She tells me that between February 2016 and February 2017, 201 individuals have attended Mortimer Market’s weekly PrEP clinic 327 times. She adds: “When we set up this service, we thought that it would be more high-risk men who have sex with men, people who are into the chemsex scene, people with a chaotic lifestyle.

“But for some reason, the people that we see at the PrEP clinic are actually men between the ages of 30 and 60, who are quite knowledgeable about the risk-taking.”

Once my appointment is underway, Amanda chats to me about my sexual history and how to take PrEP. She explains that there are two options. I can either take a pill every day, which will give me protective drug levels continuously, or through event-based dosing, which involves taking PrEP in the run-up to exposure to risk. The drug will take up to seven days to get into my system but if I take a double dose on the first day, I’ll be protected after just a few days. I decide to take a pill every day.

Amanda explains that, like any drug, PrEP can have side effects. Less than 10 per cent of people have reported nausea, diarrhoea, bloating and headache. But, more importantly, in some cases, it can impair the function of the kidneys and also lead to a slight reduction in bone density. My blood and urine are tested and I undergo a full STI screening, involving anal and throat swabs. These will be repeated after one month, then at six months, and then once a year. I’m also asked to commit to a full STI check once every three months.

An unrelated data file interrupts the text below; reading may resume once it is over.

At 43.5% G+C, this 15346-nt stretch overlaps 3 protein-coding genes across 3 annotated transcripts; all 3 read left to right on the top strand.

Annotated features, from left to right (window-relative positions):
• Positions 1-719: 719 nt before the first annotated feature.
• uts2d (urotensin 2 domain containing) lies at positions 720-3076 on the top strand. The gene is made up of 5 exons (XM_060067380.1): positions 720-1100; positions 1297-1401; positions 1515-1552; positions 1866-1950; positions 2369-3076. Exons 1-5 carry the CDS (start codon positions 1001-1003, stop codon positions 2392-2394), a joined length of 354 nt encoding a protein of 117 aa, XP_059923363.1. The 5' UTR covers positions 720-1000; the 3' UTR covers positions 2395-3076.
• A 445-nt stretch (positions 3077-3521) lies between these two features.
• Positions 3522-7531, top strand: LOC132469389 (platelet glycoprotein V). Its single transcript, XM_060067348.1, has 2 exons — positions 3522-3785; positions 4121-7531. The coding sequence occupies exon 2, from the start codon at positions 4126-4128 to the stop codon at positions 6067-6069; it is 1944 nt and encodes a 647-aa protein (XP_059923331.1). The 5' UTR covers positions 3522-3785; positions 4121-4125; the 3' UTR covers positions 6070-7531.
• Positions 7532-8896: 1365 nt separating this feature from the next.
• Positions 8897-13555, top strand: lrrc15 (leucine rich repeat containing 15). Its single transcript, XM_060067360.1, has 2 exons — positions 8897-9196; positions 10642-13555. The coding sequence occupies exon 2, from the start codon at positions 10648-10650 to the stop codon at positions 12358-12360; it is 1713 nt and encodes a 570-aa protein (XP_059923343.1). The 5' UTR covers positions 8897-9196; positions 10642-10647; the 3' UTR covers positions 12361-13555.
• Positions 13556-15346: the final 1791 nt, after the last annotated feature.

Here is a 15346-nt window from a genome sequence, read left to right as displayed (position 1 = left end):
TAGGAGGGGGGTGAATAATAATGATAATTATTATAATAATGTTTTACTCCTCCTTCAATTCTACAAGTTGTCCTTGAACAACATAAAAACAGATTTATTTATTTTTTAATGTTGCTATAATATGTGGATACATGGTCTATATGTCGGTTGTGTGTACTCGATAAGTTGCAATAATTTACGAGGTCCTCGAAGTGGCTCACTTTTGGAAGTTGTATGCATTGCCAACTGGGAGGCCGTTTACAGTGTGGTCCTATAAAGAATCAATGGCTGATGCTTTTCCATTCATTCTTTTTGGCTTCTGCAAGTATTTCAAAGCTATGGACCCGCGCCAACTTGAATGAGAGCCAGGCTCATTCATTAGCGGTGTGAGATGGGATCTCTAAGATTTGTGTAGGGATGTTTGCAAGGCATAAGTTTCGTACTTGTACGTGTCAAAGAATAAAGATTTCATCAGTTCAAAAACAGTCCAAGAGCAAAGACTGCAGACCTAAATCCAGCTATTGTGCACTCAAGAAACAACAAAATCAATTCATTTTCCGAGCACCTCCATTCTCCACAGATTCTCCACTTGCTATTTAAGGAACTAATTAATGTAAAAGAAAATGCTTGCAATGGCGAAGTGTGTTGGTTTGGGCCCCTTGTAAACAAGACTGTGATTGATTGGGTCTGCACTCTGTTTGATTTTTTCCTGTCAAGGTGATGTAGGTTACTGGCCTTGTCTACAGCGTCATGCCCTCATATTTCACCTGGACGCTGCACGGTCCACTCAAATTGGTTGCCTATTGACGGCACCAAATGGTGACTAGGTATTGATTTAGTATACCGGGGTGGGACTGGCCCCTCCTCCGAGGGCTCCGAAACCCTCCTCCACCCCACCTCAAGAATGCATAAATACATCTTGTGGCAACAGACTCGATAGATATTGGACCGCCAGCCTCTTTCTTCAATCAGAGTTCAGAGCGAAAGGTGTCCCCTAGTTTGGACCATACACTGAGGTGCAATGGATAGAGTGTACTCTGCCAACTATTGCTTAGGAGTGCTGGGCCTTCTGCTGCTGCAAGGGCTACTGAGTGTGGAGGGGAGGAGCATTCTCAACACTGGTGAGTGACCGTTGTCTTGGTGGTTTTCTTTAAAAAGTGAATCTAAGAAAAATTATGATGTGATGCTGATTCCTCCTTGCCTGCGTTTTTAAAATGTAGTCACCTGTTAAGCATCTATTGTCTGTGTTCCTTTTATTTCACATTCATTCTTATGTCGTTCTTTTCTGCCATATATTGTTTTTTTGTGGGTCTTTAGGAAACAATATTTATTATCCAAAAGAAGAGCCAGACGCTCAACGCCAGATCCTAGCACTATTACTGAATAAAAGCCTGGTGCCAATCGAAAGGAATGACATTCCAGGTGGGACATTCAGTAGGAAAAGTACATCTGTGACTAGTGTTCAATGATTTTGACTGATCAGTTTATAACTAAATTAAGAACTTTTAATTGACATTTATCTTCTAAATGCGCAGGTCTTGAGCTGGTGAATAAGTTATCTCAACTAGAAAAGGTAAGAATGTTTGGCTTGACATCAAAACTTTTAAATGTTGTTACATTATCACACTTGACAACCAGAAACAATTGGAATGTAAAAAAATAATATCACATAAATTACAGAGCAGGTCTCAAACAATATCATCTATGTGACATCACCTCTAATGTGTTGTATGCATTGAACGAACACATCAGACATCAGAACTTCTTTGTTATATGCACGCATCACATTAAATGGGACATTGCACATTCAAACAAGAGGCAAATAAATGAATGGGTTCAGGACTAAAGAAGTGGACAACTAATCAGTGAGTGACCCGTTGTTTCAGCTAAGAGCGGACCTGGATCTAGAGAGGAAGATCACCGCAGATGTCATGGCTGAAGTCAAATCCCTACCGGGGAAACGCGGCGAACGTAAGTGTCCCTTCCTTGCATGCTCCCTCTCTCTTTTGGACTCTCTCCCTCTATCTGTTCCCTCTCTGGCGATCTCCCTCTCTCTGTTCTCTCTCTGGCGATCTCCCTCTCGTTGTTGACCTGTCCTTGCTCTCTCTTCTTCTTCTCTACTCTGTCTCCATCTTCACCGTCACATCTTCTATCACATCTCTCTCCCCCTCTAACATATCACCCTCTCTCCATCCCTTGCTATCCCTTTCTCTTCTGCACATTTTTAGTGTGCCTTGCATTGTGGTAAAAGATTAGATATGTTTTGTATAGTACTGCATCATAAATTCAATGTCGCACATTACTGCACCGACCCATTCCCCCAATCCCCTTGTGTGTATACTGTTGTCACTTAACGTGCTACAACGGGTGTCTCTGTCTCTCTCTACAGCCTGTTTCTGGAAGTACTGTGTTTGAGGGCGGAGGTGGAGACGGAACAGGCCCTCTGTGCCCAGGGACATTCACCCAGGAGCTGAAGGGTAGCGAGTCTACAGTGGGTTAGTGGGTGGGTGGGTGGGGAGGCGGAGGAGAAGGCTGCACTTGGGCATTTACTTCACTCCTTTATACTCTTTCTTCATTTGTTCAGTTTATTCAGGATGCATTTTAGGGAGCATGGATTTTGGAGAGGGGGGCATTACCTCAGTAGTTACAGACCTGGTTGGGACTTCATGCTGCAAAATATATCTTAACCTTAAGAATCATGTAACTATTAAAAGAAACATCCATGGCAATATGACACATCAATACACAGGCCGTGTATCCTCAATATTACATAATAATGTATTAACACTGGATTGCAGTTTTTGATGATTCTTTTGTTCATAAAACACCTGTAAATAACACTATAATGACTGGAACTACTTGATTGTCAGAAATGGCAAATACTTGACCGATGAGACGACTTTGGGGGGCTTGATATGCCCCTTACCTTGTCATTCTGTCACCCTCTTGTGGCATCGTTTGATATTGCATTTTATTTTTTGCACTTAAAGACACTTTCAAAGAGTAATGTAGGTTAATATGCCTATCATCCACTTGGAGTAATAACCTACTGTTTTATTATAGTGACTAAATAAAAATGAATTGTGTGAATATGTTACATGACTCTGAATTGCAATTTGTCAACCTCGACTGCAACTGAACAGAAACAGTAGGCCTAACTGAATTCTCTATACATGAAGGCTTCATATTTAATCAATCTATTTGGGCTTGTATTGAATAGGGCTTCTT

I wonder how the clinic is allowed to provide the service when the prescription of PrEP itself has been blocked by the NHS. Laura Waters, consultant physician in HIV and sexual health, tells me: “The General Medical Council is very clear that a clinician has a duty to make sure patients are informed of all treatment choices, whether they’re available on the NHS or not. In terms of monitoring, there’s no legal obligation for the NHS to provide it. However, there is a strong argument that there’s an ethical and a moral obligation to provide that service.”